Without having had the chance to try this, I tend to think that Apple TV running OS X is going to be next to useless for power apps, such as for editing stills, audio or video, but may actually be okay for others, such as web-browsing, email and the playback of stills, audio and maybe video, whether networked or from an attached (internal or USB) hard disk.

As for XP - well, I've actually seen some well-put-together (and quite venerable) Dell machines running XP in an okay-ish fashion with 128MB of RAM, so 256MB might just be enough for XP to run basic apps on Apple TV if and when someone gets Boot Camp to run on it.
Absolutely, not saying it doesn't have its uses, merely that they are rather limited.

Especially once you add on the £100+ for a licensed copy of OS X, you could have bought a cheapo laptop from PC World and get a higher spec (same HDD and memory, faster CPU, optical drive, screen) for £299, and saved yourself a lot of hastle.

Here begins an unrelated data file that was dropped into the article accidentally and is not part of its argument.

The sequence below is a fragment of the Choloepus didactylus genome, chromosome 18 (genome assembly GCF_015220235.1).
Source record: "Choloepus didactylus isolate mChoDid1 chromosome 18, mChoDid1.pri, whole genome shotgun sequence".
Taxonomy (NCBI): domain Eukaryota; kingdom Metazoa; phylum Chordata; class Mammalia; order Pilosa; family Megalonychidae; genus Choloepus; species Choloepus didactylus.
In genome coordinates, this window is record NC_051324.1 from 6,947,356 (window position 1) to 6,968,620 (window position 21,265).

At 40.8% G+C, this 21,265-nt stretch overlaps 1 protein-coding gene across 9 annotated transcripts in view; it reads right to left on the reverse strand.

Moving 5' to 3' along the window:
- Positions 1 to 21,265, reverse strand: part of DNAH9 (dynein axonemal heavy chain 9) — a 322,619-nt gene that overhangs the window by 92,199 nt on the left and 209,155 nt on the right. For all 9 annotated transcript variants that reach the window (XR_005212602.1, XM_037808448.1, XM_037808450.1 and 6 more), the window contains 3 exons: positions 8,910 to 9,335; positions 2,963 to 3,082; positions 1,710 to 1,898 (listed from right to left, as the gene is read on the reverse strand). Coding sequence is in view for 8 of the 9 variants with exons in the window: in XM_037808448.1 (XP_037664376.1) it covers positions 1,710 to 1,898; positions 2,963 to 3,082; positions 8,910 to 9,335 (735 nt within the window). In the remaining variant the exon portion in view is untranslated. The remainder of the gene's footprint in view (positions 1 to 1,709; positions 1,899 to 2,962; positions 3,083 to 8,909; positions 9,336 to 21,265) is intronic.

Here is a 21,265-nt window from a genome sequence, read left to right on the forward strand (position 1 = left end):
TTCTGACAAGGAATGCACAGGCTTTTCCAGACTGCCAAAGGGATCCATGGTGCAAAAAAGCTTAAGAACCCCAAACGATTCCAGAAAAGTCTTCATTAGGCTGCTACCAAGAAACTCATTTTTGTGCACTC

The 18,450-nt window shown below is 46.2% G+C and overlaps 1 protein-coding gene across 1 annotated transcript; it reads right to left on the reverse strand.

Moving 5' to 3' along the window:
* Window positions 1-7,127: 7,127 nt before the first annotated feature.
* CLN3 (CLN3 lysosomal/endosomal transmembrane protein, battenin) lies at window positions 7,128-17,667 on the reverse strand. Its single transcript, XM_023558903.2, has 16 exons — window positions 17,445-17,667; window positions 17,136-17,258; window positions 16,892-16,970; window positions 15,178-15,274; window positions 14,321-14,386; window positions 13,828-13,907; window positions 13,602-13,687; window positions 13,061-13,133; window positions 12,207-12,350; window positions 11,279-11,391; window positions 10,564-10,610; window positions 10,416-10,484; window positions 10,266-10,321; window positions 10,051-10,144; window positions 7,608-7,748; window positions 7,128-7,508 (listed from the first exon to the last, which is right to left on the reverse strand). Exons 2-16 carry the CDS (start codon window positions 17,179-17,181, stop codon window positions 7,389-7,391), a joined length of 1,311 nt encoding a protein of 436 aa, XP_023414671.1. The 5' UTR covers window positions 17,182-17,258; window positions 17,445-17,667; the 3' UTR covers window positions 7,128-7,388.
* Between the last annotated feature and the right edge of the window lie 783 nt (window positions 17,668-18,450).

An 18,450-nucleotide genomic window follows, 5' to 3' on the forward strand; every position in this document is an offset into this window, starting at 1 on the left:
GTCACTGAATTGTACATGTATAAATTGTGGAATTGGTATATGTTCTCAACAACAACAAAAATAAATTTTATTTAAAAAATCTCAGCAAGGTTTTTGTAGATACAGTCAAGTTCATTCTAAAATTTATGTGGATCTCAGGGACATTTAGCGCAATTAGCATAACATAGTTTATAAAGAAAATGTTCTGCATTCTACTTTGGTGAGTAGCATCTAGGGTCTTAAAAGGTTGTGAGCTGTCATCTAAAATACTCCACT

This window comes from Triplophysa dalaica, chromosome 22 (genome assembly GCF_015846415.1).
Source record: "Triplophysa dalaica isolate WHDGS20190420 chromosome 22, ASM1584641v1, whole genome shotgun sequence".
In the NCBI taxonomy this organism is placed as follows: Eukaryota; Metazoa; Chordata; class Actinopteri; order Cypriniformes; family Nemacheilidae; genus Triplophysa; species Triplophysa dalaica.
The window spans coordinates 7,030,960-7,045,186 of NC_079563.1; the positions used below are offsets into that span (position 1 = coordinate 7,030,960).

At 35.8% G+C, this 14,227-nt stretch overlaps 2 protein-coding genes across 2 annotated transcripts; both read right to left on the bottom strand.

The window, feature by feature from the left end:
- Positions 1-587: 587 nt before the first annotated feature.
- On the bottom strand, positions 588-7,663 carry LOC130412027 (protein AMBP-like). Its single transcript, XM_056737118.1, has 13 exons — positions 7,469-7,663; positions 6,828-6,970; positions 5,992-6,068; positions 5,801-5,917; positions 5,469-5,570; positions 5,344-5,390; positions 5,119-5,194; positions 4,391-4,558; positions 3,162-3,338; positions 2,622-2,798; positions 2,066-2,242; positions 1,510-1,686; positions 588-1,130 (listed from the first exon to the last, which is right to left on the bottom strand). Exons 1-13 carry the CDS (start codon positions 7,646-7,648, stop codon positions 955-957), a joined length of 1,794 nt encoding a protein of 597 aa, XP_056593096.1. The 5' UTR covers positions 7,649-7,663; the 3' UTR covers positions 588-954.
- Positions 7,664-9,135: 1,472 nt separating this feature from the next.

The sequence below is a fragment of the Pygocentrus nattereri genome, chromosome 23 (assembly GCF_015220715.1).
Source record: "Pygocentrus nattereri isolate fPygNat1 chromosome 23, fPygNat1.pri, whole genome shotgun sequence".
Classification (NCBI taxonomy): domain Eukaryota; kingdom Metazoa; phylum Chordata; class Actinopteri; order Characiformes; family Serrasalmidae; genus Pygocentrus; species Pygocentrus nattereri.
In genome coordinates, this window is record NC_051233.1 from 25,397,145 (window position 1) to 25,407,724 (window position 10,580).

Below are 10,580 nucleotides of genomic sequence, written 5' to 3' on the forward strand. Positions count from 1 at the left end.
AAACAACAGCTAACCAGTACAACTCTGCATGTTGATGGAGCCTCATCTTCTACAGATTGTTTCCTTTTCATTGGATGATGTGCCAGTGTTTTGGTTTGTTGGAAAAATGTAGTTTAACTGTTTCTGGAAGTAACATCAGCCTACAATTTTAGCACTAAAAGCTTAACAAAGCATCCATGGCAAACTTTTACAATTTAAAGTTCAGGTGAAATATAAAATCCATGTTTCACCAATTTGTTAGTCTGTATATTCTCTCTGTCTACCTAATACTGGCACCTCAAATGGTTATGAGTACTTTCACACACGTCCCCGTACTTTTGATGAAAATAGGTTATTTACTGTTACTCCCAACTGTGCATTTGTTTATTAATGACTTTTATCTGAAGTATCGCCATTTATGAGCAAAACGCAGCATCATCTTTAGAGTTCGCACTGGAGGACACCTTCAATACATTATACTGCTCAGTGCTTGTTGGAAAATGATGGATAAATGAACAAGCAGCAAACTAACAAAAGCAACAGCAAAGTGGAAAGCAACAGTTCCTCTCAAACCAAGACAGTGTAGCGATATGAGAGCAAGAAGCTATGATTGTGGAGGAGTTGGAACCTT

Thorburn
Absolutely, not saying it doesn't have its uses, merely that they are rather limited.

Especially once you add on the £100+ for a licensed copy of OS X, you could have bought a cheapo laptop from PC World and get a higher spec (same HDD and memory, faster CPU, optical drive, screen) for £299, and saved yourself a lot of hastle.


Points well made, me thinks!

However, the £299 Medion laptop from Woolies looks like the product to beat (and I'm not so sure that it's not now - or wasn't until recently - £249!).
I'm waiting for someone to install Vista on it and use Readyboost

Sorry :) Joking - I have to say Apple are being clever with this one by not clamping down on it - talk about the worlds best market research - deliver a product, let people hack and enable it with features then copy the features people want and put them in Gen2! :)

Also this forces other people to release updates for there Media devices - take Microsoft and the release of H.264 and MPEG Playback on the 360 - which is coming in their next update :)